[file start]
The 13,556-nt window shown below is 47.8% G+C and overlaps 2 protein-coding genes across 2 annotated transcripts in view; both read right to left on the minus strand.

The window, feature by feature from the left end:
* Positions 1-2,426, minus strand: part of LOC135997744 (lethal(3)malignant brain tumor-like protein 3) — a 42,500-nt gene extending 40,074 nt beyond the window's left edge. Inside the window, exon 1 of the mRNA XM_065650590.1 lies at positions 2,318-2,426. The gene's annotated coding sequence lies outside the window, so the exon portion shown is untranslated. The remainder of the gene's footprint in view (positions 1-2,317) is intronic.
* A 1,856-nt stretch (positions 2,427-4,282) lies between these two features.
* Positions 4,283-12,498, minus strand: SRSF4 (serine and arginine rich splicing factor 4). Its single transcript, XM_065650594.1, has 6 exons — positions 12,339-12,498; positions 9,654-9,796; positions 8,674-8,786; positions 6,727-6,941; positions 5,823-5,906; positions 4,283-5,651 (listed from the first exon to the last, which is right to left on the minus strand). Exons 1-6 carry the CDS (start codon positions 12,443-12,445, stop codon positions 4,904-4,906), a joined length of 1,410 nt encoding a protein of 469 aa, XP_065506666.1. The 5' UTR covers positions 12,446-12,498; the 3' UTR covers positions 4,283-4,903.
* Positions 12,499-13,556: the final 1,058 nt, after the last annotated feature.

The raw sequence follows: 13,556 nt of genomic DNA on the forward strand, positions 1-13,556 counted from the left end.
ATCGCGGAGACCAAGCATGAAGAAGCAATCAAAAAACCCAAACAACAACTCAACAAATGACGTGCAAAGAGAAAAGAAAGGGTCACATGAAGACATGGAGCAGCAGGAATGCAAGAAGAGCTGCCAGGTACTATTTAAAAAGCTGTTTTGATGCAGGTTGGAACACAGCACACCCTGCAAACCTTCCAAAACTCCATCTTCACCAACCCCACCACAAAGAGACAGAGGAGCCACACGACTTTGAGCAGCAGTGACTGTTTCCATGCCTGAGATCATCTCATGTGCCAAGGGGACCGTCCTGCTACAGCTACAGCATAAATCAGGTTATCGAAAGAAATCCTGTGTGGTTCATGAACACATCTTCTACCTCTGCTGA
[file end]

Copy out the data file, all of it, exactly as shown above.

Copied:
The 13,556-nt window shown below is 47.8% G+C and overlaps 2 protein-coding genes across 2 annotated transcripts in view; both read right to left on the minus strand.

The window, feature by feature from the left end:
* Positions 1-2,426, minus strand: part of LOC135997744 (lethal(3)malignant brain tumor-like protein 3) — a 42,500-nt gene extending 40,074 nt beyond the window's left edge. Inside the window, exon 1 of the mRNA XM_065650590.1 lies at positions 2,318-2,426. The gene's annotated coding sequence lies outside the window, so the exon portion shown is untranslated. The remainder of the gene's footprint in view (positions 1-2,317) is intronic.
* A 1,856-nt stretch (positions 2,427-4,282) lies between these two features.
* Positions 4,283-12,498, minus strand: SRSF4 (serine and arginine rich splicing factor 4). Its single transcript, XM_065650594.1, has 6 exons — positions 12,339-12,498; positions 9,654-9,796; positions 8,674-8,786; positions 6,727-6,941; positions 5,823-5,906; positions 4,283-5,651 (listed from the first exon to the last, which is right to left on the minus strand). Exons 1-6 carry the CDS (start codon positions 12,443-12,445, stop codon positions 4,904-4,906), a joined length of 1,410 nt encoding a protein of 469 aa, XP_065506666.1. The 5' UTR covers positions 12,446-12,498; the 3' UTR covers positions 4,283-4,903.
* Positions 12,499-13,556: the final 1,058 nt, after the last annotated feature.

The raw sequence follows: 13,556 nt of genomic DNA on the forward strand, positions 1-13,556 counted from the left end.
ATCGCGGAGACCAAGCATGAAGAAGCAATCAAAAAACCCAAACAACAACTCAACAAATGACGTGCAAAGAGAAAAGAAAGGGTCACATGAAGACATGGAGCAGCAGGAATGCAAGAAGAGCTGCCAGGTACTATTTAAAAAGCTGTTTTGATGCAGGTTGGAACACAGCACACCCTGCAAACCTTCCAAAACTCCATCTTCACCAACCCCACCACAAAGAGACAGAGGAGCCACACGACTTTGAGCAGCAGTGACTGTTTCCATGCCTGAGATCATCTCATGTGCCAAGGGGACCGTCCTGCTACAGCTACAGCATAAATCAGGTTATCGAAAGAAATCCTGTGTGGTTCATGAACACATCTTCTACCTCTGCTGA